It's been some time since the fat-free food craze began, but with ongoing reports of the downside of eating too much dietary fat, food manufacturers continue to tempt us with literally thousands of low fat and fat-free foods on supermarket shelves. But buyers should beware – foods designated as light, lowfat or fat-free may not save you calories.
Some of the labels on the first fat-modified foods screamed "light" - leading unwary shoppers to conclude that the products could be eaten with abandon. Only on closer inspection of the nutrition facts was it apparent that many "light" products weren't necessarily lighter in calories, dashing hopes for truly guilt-free snacks and sweets.
Labeling laws are pretty clear on this point – foods like "light" mayonnaise or "light" salad dressing are labeled as such because they have one-third the calories of the traditional form of the food, or half the fat. But if not referring to less fat or calories, the term "light" might also refer to a light taste, color, or texture, and it may take a keen eye to catch these references on a label. "Light" olive oil is lighter in taste – but it has just as many calories as the extra virgin.
Products with less than a half a gram of fat per serving can be labeled "fat-free" – so unless you eat several times the recommended serving, you can figure that your fat intake from that food will be reasonably low. But compare your fat-free version with the standard food before you decide.
With baked goods like cookies or pastries, the fat-free items often have a lot more sugar than the regular version – with no real difference in calories per serving. Sometimes the original food doesn't have that much fat to begin with, so it may be better to stick with that product since the fat-free versions often cost more, too.
The same principles apply when it comes to "sugar-free" foods – products with less than a half a gram per serving can be labeled as such. But consume enough of them, and it can still make a contribution to your calorie intake. Some people eat "sugar-free" candy like there's no tomorrow – and can take in several hundred calories a day if they're not careful.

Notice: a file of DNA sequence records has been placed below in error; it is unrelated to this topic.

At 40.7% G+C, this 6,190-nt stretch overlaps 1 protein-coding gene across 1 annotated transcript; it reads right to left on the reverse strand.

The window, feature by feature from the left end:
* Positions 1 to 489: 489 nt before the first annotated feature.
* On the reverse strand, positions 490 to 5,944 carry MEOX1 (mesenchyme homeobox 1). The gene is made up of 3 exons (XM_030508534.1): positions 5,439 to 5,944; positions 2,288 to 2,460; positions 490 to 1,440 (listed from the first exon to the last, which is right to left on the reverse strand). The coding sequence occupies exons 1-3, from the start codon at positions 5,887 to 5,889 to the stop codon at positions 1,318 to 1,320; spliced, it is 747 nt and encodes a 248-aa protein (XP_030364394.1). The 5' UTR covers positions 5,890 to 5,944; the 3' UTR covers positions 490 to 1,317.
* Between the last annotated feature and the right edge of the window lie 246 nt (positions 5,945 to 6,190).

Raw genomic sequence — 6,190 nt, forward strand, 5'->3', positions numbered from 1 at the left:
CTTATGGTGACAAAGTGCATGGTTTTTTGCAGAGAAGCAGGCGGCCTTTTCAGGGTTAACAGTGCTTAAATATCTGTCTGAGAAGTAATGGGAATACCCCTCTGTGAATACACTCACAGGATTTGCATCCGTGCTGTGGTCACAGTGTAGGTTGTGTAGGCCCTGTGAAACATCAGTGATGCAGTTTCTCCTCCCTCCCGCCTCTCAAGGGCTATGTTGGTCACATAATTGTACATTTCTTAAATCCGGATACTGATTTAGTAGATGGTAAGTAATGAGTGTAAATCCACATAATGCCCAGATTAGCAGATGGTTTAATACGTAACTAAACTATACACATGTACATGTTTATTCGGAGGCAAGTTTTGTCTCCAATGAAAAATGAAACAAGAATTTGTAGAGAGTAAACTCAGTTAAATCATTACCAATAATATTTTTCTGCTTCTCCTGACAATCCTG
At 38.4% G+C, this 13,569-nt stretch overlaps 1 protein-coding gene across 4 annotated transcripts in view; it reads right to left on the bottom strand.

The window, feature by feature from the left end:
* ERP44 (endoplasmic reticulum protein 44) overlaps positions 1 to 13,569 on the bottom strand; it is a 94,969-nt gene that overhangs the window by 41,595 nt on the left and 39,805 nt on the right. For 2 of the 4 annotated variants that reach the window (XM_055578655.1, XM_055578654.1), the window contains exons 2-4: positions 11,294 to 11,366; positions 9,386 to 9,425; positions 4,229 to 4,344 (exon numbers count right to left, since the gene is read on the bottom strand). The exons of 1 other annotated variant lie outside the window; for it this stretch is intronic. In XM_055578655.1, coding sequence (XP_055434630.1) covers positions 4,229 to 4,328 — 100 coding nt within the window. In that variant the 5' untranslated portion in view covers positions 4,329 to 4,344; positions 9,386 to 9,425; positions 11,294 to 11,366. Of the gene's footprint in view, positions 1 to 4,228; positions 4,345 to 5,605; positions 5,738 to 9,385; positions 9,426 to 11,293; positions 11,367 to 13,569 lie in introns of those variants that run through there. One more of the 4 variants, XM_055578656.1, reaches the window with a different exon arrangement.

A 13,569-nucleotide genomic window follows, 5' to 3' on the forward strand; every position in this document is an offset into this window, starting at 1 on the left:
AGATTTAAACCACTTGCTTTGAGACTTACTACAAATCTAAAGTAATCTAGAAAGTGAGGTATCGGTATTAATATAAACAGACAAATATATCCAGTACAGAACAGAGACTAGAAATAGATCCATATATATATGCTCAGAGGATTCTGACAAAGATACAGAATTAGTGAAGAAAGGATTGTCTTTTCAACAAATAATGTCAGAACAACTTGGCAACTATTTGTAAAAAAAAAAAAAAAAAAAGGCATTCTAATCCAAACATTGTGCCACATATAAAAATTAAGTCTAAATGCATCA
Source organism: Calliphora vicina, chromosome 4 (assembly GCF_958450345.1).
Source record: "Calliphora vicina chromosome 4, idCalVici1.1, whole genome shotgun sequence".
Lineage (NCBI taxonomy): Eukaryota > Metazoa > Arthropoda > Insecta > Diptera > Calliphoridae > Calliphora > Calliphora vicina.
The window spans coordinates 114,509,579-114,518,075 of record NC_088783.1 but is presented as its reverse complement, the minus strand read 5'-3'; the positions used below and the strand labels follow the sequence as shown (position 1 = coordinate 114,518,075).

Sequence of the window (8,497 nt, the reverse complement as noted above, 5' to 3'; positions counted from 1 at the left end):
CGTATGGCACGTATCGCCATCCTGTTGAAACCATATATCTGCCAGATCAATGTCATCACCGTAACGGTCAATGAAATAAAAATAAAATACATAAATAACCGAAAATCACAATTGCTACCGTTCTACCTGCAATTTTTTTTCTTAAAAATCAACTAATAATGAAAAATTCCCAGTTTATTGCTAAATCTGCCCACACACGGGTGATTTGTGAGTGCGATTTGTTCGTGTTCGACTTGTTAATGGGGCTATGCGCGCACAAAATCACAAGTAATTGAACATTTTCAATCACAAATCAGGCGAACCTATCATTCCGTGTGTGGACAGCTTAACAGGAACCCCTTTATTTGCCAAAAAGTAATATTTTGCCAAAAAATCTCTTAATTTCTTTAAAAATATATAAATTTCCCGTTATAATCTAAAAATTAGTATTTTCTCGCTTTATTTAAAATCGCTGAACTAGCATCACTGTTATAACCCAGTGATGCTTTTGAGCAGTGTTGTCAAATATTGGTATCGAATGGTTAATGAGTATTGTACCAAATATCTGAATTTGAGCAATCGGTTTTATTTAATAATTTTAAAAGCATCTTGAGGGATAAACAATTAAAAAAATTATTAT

Due to health concerns, food manufacturers have been scrambling to remove trans fats from many of their products, but in some cases they have replaced trans fats with saturated fats – which can also raise cholesterol levels. And as with sugar, foods with less than a half a gram of trans fat per serving can be labeled "trans fat-free" – so read labels and watch your servings.
Some foods aren't "free" of a particular ingredient, but have less of it than the regular product. Reduce a nutrient, such as fat, by 25 percent or more and labels can tout the words ‘"reduced" or "less" or "fewer" – as in "reduced calorie mayonnaise" or "60 percent fewer calories than regular mayonnaise".
Food manufacturers have heard consumers loud and clear, and work to meet continued demand for tasty products with less fat, calories or sugar. And while the labeling laws are pretty clear, a little comparison shopping is still in - order. Those fat-free cookies may keep your fat intake down, but boost your sugar intake – you may end up paying more and saving few, if any, calories.
Susan Bowerman is a consultant to Herbalife.